Consuming Angels: Advertising and Victorian Women

By Lori Anne Loeb | Go to book overview

Notes

Preface
1.
Implicitly, this is a study of Victorian consumerism, although the term itself may be more obfuscating than helpful. The term consumerism was coined in the 1950s. It was first used by Vance Packard to refer to advertising strategies that promoted planned obsolescence and combatted a saturated market. In the 1960s it was adopted by Ralph Nader and became synonymous with the consumer protection movement. In academic context, however, it usually refers to a social movement from an ethos of production to an ethos of consumption, from a cultural emphasis on work, sacrifice, and saving to a cultural emphasis on leisure, self- gratification, and self-realization. See Paul N. Bloom and Ruth Belk Smith, The Future of Consumerism ( Toronto: Lexington Books, 1986).
2.
Walter Houghton, The Victorian Frame of Mind ( New Haven: Yale University Press, 1957).
3.
Patricia Branca, Silent Sisterhood ( London: Croom Helm, 1975).
4.
J. A. Banks, Prosperity and Parenthood ( London: Routledge & Kegan Paul, 1954).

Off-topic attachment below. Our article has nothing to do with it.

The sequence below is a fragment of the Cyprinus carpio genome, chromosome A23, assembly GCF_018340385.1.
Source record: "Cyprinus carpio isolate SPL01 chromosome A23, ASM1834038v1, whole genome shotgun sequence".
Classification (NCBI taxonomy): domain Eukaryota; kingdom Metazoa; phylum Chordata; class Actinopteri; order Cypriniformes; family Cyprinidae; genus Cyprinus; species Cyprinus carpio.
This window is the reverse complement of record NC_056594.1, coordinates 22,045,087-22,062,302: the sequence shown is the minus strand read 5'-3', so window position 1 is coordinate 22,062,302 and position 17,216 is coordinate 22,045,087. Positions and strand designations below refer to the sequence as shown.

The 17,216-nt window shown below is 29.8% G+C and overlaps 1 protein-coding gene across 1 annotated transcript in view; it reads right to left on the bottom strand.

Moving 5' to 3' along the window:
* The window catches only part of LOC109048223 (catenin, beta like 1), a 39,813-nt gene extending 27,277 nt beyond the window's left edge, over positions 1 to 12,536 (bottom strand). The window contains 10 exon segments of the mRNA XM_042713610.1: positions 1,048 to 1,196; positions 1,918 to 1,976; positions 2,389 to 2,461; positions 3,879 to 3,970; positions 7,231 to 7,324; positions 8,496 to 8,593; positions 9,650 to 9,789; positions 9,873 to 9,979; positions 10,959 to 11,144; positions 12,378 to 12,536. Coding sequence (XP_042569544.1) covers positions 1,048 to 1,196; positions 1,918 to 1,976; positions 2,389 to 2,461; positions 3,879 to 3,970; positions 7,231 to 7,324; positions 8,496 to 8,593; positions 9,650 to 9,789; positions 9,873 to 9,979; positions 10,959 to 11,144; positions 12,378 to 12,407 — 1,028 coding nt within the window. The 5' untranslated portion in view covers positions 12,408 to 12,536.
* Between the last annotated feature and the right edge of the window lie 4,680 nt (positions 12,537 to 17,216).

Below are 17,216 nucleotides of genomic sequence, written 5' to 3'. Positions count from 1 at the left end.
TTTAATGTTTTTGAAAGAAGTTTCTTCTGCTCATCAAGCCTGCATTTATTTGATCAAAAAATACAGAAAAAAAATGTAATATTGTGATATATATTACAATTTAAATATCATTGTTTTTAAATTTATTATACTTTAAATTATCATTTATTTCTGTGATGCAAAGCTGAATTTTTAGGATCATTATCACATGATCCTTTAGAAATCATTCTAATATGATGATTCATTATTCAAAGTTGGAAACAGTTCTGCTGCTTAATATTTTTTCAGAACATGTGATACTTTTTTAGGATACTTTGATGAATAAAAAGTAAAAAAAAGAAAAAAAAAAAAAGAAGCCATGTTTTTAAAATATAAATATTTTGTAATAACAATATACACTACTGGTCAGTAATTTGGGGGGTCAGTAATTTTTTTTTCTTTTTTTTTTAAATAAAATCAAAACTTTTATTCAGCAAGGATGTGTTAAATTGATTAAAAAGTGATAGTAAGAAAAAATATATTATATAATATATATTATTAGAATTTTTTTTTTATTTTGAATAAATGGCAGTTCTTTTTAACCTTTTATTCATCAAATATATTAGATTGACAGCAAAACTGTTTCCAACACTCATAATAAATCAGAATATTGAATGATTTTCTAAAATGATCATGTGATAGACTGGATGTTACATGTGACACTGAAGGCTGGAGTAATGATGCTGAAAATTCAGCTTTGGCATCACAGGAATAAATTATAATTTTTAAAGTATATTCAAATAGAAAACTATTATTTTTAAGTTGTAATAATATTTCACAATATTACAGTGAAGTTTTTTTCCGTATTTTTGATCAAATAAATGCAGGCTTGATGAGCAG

5.
T. Schlereth, Material Culture: A Research Guide ( Lawrence: University of Kansas, 1968).
6.
Simon Jervis, Victorian Furniture ( London: Ward Lock, 1968); Geoffrey Wills , Victorian Glass ( London: G. Bell, 1976); Nicholas Cooper, The Opulent Eye ( London: Architectural Press, 1977); Nicholas Pevsner, High Victorian Design ( London: Architectural Press, 1951).
7.
Harold Perkin asserts that "consumer demand was the ultimate key to the industrial revolution." See Origins of Modern English Society ( London: Routledge, 1969), p. 91. But the only major work to focus on demand, Neil McKendrick and J. Plumb, The Birth of a Consumer Society ( London: Europa Publications, 1982), champions a Veblenesque perspective that does not adequately address the independent vitality of the middle class.
8.
Henry Sampson, A History of Advertising from Earliest Times ( London: Chatto & Windus, 1874); Frank Presbrey, History and Development of Advertising ( Garden

-185-

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